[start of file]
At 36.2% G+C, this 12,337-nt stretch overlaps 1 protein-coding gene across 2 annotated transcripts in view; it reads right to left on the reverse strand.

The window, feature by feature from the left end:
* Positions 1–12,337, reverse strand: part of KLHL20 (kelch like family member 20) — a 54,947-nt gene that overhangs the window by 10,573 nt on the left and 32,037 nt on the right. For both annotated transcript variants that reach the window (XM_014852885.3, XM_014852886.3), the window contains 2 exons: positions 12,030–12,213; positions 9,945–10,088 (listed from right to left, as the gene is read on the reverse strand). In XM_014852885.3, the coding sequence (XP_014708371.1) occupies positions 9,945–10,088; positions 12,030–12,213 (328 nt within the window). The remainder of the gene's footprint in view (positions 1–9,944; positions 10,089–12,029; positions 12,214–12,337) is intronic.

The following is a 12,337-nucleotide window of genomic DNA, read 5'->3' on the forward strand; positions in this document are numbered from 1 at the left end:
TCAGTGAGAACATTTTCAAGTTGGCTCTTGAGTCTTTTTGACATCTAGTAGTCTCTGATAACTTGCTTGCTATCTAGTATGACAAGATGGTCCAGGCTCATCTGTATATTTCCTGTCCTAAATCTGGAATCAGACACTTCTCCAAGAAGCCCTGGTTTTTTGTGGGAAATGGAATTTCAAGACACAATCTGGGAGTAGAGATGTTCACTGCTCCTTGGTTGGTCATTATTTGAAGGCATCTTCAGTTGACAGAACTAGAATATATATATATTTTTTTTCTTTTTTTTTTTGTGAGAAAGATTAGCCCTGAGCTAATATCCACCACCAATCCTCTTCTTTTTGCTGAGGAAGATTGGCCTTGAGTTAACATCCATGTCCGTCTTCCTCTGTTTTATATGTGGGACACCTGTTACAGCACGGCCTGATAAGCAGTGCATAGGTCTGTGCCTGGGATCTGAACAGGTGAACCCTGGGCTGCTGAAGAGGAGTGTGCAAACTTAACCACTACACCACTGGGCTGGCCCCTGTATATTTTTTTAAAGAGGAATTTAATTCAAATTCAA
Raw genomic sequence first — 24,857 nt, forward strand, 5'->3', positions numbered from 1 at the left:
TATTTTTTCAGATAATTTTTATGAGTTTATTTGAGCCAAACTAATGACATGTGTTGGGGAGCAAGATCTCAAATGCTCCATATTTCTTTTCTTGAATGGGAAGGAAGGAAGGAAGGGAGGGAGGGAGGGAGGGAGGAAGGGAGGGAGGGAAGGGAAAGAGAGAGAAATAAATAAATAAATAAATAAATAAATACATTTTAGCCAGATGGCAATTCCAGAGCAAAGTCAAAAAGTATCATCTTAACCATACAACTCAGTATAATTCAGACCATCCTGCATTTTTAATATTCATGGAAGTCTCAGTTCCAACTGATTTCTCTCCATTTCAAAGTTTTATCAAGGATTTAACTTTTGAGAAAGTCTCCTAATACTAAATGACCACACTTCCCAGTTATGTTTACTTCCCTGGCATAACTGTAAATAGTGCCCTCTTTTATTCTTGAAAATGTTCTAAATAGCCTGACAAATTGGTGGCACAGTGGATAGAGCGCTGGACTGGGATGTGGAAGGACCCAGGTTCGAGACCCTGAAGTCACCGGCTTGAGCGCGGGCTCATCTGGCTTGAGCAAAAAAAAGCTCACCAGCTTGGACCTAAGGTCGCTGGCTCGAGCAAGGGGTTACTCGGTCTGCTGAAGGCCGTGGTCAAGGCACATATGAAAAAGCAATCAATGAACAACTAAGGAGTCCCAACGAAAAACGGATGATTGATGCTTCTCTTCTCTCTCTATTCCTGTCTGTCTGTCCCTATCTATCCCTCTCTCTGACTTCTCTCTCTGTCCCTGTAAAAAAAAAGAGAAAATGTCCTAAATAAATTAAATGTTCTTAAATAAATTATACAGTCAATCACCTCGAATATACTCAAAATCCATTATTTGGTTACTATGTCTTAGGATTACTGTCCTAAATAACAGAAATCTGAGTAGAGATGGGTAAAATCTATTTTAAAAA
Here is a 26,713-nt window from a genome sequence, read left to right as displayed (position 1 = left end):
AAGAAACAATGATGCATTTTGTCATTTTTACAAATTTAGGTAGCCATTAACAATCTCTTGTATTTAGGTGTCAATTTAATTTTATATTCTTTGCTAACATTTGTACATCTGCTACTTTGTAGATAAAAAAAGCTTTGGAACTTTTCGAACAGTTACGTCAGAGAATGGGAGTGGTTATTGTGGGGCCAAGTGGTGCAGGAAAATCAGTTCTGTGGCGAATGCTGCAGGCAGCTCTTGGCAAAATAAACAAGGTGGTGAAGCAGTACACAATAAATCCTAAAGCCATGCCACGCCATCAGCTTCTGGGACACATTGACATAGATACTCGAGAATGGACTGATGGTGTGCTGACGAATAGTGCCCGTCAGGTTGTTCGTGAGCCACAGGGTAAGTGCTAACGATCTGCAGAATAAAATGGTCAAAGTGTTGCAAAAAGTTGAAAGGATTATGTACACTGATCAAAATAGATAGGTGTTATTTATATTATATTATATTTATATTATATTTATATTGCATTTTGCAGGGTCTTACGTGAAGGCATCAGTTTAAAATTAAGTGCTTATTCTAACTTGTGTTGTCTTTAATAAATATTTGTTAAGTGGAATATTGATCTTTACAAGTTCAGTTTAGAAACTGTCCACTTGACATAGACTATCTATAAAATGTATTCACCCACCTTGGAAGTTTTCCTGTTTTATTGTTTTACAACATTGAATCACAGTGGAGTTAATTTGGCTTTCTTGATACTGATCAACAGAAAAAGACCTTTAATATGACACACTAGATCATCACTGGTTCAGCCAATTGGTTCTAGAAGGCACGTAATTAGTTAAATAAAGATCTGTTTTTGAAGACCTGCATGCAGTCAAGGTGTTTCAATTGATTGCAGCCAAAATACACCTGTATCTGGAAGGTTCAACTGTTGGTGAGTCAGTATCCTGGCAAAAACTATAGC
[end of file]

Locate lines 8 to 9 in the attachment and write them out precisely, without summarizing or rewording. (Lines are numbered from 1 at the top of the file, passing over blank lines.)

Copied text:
Here is a 26,713-nt window from a genome sequence, read left to right as displayed (position 1 = left end):
AAGAAACAATGATGCATTTTGTCATTTTTACAAATTTAGGTAGCCATTAACAATCTCTTGTATTTAGGTGTCAATTTAATTTTATATTCTTTGCTAACATTTGTACATCTGCTACTTTGTAGATAAAAAAAGCTTTGGAACTTTTCGAACAGTTACGTCAGAGAATGGGAGTGGTTATTGTGGGGCCAAGTGGTGCAGGAAAATCAGTTCTGTGGCGAATGCTGCAGGCAGCTCTTGGCAAAATAAACAAGGTGGTGAAGCAGTACACAATAAATCCTAAAGCCATGCCACGCCATCAGCTTCTGGGACACATTGACATAGATACTCGAGAATGGACTGATGGTGTGCTGACGAATAGTGCCCGTCAGGTTGTTCGTGAGCCACAGGGTAAGTGCTAACGATCTGCAGAATAAAATGGTCAAAGTGTTGCAAAAAGTTGAAAGGATTATGTACACTGATCAAAATAGATAGGTGTTATTTATATTATATTATATTTATATTATATTTATATTGCATTTTGCAGGGTCTTACGTGAAGGCATCAGTTTAAAATTAAGTGCTTATTCTAACTTGTGTTGTCTTTAATAAATATTTGTTAAGTGGAATATTGATCTTTACAAGTTCAGTTTAGAAACTGTCCACTTGACATAGACTATCTATAAAATGTATTCACCCACCTTGGAAGTTTTCCTGTTTTATTGTTTTACAACATTGAATCACAGTGGAGTTAATTTGGCTTTCTTGATACTGATCAACAGAAAAAGACCTTTAATATGACACACTAGATCATCACTGGTTCAGCCAATTGGTTCTAGAAGGCACGTAATTAGTTAAATAAAGATCTGTTTTTGAAGACCTGCATGCAGTCAAGGTGTTTCAATTGATTGCAGCCAAAATACACCTGTATCTGGAAGGTTCAACTGTTGGTGAGTCAGTATCCTGGCAAAAACTATAGC